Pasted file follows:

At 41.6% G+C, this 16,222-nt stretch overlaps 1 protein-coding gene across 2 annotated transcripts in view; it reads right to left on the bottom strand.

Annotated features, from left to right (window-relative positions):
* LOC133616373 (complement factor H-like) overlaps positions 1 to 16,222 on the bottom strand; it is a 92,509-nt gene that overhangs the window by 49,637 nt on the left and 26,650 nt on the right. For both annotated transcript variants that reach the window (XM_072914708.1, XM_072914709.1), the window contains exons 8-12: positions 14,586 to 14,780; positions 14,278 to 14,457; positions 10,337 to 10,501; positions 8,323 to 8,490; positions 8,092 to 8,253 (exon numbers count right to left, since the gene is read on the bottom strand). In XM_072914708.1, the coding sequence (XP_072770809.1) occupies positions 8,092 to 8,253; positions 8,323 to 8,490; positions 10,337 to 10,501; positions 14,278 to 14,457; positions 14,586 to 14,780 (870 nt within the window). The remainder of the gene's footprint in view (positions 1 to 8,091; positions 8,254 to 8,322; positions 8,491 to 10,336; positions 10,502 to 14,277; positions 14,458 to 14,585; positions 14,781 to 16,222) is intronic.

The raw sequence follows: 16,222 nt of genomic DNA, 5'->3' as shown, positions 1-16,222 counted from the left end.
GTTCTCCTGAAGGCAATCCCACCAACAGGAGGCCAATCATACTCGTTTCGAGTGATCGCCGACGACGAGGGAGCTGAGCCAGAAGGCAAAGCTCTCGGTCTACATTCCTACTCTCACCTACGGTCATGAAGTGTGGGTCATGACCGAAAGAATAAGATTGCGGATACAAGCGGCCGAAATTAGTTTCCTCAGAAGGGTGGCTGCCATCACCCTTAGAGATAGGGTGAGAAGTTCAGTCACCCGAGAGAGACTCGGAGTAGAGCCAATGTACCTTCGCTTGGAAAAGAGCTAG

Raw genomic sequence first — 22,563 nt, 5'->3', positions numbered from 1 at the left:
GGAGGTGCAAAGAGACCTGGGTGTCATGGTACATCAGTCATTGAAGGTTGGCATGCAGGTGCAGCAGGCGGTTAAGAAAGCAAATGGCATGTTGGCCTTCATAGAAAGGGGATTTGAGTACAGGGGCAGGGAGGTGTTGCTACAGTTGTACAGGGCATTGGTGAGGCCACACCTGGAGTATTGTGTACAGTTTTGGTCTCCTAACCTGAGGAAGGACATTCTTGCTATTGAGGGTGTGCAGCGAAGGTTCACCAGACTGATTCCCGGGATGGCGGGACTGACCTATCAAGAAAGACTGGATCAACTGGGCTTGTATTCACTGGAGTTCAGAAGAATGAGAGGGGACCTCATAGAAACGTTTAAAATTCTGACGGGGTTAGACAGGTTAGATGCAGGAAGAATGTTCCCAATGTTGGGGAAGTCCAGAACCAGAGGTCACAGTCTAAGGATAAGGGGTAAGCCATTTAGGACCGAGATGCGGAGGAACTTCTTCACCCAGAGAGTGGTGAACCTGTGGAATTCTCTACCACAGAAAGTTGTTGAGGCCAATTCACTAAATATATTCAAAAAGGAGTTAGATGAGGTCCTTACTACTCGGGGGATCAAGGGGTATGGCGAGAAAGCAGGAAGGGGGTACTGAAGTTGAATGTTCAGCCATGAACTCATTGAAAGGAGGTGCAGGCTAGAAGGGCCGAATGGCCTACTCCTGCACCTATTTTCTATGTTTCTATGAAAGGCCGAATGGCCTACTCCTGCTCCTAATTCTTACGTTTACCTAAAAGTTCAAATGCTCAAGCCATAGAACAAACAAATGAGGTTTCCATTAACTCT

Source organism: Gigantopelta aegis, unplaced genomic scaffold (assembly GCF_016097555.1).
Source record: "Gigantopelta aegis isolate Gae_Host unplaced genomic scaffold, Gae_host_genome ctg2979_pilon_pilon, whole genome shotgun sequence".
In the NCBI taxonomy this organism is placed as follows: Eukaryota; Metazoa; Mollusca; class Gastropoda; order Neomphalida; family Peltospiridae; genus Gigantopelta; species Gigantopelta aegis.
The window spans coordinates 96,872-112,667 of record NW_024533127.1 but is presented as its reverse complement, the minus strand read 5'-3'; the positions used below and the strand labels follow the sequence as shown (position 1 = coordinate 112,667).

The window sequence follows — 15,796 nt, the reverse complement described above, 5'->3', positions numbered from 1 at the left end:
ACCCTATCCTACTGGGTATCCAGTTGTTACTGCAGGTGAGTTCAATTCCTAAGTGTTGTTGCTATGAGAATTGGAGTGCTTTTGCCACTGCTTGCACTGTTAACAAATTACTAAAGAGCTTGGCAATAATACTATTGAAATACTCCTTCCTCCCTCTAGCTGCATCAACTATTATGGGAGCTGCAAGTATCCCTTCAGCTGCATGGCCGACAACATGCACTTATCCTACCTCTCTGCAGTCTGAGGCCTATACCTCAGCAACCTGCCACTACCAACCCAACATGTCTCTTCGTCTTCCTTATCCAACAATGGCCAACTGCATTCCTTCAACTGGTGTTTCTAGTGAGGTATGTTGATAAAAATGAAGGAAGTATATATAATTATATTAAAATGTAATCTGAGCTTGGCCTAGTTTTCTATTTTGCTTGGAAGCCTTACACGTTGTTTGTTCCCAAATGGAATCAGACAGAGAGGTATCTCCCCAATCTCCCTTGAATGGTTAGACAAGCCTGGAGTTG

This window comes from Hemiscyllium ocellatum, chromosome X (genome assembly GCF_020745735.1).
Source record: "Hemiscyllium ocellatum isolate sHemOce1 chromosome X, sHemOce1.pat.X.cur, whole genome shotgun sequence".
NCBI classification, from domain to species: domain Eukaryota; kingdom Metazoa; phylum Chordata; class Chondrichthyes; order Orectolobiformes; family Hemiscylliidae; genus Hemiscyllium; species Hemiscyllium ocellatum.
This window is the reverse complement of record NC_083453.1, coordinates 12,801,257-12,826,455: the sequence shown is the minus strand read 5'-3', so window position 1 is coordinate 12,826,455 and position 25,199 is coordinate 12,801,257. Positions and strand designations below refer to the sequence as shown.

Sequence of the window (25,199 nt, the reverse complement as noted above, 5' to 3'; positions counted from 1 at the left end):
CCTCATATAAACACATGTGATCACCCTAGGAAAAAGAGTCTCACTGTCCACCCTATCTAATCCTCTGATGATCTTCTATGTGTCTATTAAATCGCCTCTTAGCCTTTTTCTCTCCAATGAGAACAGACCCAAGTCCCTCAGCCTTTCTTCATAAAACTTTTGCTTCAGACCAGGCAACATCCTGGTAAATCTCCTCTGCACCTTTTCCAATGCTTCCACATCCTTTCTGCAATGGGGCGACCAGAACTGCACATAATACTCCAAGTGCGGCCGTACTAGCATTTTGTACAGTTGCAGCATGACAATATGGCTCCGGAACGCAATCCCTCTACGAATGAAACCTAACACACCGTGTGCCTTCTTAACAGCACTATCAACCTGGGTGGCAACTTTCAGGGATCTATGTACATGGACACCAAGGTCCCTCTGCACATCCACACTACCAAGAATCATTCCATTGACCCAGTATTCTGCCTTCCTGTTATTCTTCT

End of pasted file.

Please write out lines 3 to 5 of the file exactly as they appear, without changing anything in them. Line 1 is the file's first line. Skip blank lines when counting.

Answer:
* LOC133616373 (complement factor H-like) overlaps positions 1 to 16,222 on the bottom strand; it is a 92,509-nt gene that overhangs the window by 49,637 nt on the left and 26,650 nt on the right. For both annotated transcript variants that reach the window (XM_072914708.1, XM_072914709.1), the window contains exons 8-12: positions 14,586 to 14,780; positions 14,278 to 14,457; positions 10,337 to 10,501; positions 8,323 to 8,490; positions 8,092 to 8,253 (exon numbers count right to left, since the gene is read on the bottom strand). In XM_072914708.1, the coding sequence (XP_072770809.1) occupies positions 8,092 to 8,253; positions 8,323 to 8,490; positions 10,337 to 10,501; positions 14,278 to 14,457; positions 14,586 to 14,780 (870 nt within the window). The remainder of the gene's footprint in view (positions 1 to 8,091; positions 8,254 to 8,322; positions 8,491 to 10,336; positions 10,502 to 14,277; positions 14,458 to 14,585; positions 14,781 to 16,222) is intronic.

The raw sequence follows: 16,222 nt of genomic DNA, 5'->3' as shown, positions 1-16,222 counted from the left end.
GTTCTCCTGAAGGCAATCCCACCAACAGGAGGCCAATCATACTCGTTTCGAGTGATCGCCGACGACGAGGGAGCTGAGCCAGAAGGCAAAGCTCTCGGTCTACATTCCTACTCTCACCTACGGTCATGAAGTGTGGGTCATGACCGAAAGAATAAGATTGCGGATACAAGCGGCCGAAATTAGTTTCCTCAGAAGGGTGGCTGCCATCACCCTTAGAGATAGGGTGAGAAGTTCAGTCACCCGAGAGAGACTCGGAGTAGAGCCAATGTACCTTCGCTTGGAAAAGAGCTAG